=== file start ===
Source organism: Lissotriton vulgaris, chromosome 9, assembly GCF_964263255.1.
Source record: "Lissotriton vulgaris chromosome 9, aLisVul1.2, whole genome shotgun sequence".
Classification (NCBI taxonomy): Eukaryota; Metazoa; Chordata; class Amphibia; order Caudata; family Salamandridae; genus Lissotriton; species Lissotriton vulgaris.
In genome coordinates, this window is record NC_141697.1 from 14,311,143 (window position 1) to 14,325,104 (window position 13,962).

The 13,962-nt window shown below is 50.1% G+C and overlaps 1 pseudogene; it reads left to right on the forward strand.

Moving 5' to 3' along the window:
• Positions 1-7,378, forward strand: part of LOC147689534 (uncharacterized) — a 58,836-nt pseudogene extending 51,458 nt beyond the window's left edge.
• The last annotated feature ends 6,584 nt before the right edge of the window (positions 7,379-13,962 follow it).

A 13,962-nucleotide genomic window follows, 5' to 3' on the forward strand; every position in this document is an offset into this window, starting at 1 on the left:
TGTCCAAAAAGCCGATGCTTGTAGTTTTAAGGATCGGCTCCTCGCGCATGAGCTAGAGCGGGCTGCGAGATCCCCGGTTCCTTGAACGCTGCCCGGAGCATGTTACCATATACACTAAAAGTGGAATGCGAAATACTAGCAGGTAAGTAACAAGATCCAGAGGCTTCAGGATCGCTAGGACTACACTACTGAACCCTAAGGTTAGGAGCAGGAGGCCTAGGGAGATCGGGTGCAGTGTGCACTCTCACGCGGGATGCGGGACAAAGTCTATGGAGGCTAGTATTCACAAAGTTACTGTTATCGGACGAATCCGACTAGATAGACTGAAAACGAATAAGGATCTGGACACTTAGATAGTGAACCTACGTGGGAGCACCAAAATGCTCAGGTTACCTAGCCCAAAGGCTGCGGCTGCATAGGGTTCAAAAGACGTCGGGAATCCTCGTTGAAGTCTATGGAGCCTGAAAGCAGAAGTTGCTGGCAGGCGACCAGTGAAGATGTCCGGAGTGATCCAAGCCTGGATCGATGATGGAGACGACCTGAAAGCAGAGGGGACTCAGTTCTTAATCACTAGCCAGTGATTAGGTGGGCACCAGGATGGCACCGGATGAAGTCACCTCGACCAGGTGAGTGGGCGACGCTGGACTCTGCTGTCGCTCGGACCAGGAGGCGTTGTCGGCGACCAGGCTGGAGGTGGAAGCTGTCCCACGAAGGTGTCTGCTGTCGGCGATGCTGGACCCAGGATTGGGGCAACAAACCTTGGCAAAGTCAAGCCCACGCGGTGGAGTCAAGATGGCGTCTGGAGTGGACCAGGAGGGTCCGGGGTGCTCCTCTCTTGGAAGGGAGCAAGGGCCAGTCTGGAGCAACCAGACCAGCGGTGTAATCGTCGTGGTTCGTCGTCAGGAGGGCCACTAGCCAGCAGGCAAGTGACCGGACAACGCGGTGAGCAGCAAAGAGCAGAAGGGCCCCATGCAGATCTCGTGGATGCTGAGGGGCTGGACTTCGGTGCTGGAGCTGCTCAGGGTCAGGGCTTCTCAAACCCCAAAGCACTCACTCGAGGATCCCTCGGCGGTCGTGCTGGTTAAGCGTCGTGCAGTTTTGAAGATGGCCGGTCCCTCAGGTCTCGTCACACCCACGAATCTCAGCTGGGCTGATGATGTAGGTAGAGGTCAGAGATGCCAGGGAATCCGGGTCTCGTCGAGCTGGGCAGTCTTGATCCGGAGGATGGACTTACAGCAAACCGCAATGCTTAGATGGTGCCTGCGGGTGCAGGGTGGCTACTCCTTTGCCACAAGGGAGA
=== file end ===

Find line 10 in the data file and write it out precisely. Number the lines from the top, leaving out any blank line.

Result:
TGTCCAAAAAGCCGATGCTTGTAGTTTTAAGGATCGGCTCCTCGCGCATGAGCTAGAGCGGGCTGCGAGATCCCCGGTTCCTTGAACGCTGCCCGGAGCATGTTACCATATACACTAAAAGTGGAATGCGAAATACTAGCAGGTAAGTAACAAGATCCAGAGGCTTCAGGATCGCTAGGACTACACTACTGAACCCTAAGGTTAGGAGCAGGAGGCCTAGGGAGATCGGGTGCAGTGTGCACTCTCACGCGGGATGCGGGACAAAGTCTATGGAGGCTAGTATTCACAAAGTTACTGTTATCGGACGAATCCGACTAGATAGACTGAAAACGAATAAGGATCTGGACACTTAGATAGTGAACCTACGTGGGAGCACCAAAATGCTCAGGTTACCTAGCCCAAAGGCTGCGGCTGCATAGGGTTCAAAAGACGTCGGGAATCCTCGTTGAAGTCTATGGAGCCTGAAAGCAGAAGTTGCTGGCAGGCGACCAGTGAAGATGTCCGGAGTGATCCAAGCCTGGATCGATGATGGAGACGACCTGAAAGCAGAGGGGACTCAGTTCTTAATCACTAGCCAGTGATTAGGTGGGCACCAGGATGGCACCGGATGAAGTCACCTCGACCAGGTGAGTGGGCGACGCTGGACTCTGCTGTCGCTCGGACCAGGAGGCGTTGTCGGCGACCAGGCTGGAGGTGGAAGCTGTCCCACGAAGGTGTCTGCTGTCGGCGATGCTGGACCCAGGATTGGGGCAACAAACCTTGGCAAAGTCAAGCCCACGCGGTGGAGTCAAGATGGCGTCTGGAGTGGACCAGGAGGGTCCGGGGTGCTCCTCTCTTGGAAGGGAGCAAGGGCCAGTCTGGAGCAACCAGACCAGCGGTGTAATCGTCGTGGTTCGTCGTCAGGAGGGCCACTAGCCAGCAGGCAAGTGACCGGACAACGCGGTGAGCAGCAAAGAGCAGAAGGGCCCCATGCAGATCTCGTGGATGCTGAGGGGCTGGACTTCGGTGCTGGAGCTGCTCAGGGTCAGGGCTTCTCAAACCCCAAAGCACTCACTCGAGGATCCCTCGGCGGTCGTGCTGGTTAAGCGTCGTGCAGTTTTGAAGATGGCCGGTCCCTCAGGTCTCGTCACACCCACGAATCTCAGCTGGGCTGATGATGTAGGTAGAGGTCAGAGATGCCAGGGAATCCGGGTCTCGTCGAGCTGGGCAGTCTTGATCCGGAGGATGGACTTACAGCAAACCGCAATGCTTAGATGGTGCCTGCGGGTGCAGGGTGGCTACTCCTTTGCCACAAGGGAGA